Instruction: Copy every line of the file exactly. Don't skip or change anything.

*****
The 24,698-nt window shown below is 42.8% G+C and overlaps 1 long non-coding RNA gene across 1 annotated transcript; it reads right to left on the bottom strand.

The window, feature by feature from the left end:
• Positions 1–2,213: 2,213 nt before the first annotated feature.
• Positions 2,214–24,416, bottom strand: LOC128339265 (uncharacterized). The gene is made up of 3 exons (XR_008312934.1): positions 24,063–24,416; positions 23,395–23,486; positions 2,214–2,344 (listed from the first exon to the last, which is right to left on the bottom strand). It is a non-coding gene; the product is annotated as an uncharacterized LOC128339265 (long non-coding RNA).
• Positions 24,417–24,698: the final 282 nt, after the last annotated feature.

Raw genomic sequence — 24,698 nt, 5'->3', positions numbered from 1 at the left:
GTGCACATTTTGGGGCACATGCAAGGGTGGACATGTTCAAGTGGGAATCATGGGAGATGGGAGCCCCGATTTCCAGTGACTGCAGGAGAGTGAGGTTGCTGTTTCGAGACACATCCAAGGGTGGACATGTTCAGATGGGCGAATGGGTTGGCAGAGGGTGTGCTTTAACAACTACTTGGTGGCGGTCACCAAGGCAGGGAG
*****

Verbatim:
The 24,698-nt window shown below is 42.8% G+C and overlaps 1 long non-coding RNA gene across 1 annotated transcript; it reads right to left on the bottom strand.

The window, feature by feature from the left end:
• Positions 1–2,213: 2,213 nt before the first annotated feature.
• Positions 2,214–24,416, bottom strand: LOC128339265 (uncharacterized). The gene is made up of 3 exons (XR_008312934.1): positions 24,063–24,416; positions 23,395–23,486; positions 2,214–2,344 (listed from the first exon to the last, which is right to left on the bottom strand). It is a non-coding gene; the product is annotated as an uncharacterized LOC128339265 (long non-coding RNA).
• Positions 24,417–24,698: the final 282 nt, after the last annotated feature.

Raw genomic sequence — 24,698 nt, 5'->3', positions numbered from 1 at the left:
GTGCACATTTTGGGGCACATGCAAGGGTGGACATGTTCAAGTGGGAATCATGGGAGATGGGAGCCCCGATTTCCAGTGACTGCAGGAGAGTGAGGTTGCTGTTTCGAGACACATCCAAGGGTGGACATGTTCAGATGGGCGAATGGGTTGGCAGAGGGTGTGCTTTAACAACTACTTGGTGGCGGTCACCAAGGCAGGGAG